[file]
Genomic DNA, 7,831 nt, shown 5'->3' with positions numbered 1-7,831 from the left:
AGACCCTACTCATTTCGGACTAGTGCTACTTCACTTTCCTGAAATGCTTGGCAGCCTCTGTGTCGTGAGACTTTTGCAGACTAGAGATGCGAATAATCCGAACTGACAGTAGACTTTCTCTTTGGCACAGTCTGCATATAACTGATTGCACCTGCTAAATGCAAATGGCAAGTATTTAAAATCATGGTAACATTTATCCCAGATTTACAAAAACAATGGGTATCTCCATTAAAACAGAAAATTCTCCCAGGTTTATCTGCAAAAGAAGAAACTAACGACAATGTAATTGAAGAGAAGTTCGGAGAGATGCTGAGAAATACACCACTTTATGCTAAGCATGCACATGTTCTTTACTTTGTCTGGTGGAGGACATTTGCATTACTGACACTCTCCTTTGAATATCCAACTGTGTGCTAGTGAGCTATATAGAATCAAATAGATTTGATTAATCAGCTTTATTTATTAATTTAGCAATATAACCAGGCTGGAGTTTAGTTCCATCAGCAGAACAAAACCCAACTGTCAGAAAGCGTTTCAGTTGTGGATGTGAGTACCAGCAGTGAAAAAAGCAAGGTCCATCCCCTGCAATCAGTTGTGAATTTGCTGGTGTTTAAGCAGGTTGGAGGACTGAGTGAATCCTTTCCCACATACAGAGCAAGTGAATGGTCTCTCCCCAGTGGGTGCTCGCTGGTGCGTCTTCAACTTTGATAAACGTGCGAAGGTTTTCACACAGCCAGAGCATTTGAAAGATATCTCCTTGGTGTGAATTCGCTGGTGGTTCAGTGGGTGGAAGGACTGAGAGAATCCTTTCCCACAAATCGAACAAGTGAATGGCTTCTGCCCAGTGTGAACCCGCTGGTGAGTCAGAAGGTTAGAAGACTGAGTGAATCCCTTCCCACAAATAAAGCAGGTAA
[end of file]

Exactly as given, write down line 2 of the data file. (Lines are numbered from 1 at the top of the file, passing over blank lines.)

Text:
AGACCCTACTCATTTCGGACTAGTGCTACTTCACTTTCCTGAAATGCTTGGCAGCCTCTGTGTCGTGAGACTTTTGCAGACTAGAGATGCGAATAATCCGAACTGACAGTAGACTTTCTCTTTGGCACAGTCTGCATATAACTGATTGCACCTGCTAAATGCAAATGGCAAGTATTTAAAATCATGGTAACATTTATCCCAGATTTACAAAAACAATGGGTATCTCCATTAAAACAGAAAATTCTCCCAGGTTTATCTGCAAAAGAAGAAACTAACGACAATGTAATTGAAGAGAAGTTCGGAGAGATGCTGAGAAATACACCACTTTATGCTAAGCATGCACATGTTCTTTACTTTGTCTGGTGGAGGACATTTGCATTACTGACACTCTCCTTTGAATATCCAACTGTGTGCTAGTGAGCTATATAGAATCAAATAGATTTGATTAATCAGCTTTATTTATTAATTTAGCAATATAACCAGGCTGGAGTTTAGTTCCATCAGCAGAACAAAACCCAACTGTCAGAAAGCGTTTCAGTTGTGGATGTGAGTACCAGCAGTGAAAAAAGCAAGGTCCATCCCCTGCAATCAGTTGTGAATTTGCTGGTGTTTAAGCAGGTTGGAGGACTGAGTGAATCCTTTCCCACATACAGAGCAAGTGAATGGTCTCTCCCCAGTGGGTGCTCGCTGGTGCGTCTTCAACTTTGATAAACGTGCGAAGGTTTTCACACAGCCAGAGCATTTGAAAGATATCTCCTTGGTGTGAATTCGCTGGTGGTTCAGTGGGTGGAAGGACTGAGAGAATCCTTTCCCACAAATCGAACAAGTGAATGGCTTCTGCCCAGTGTGAACCCGCTGGTGAGTCAGAAGGTTAGAAGACTGAGTGAATCCCTTCCCACAAATAAAGCAGGTAA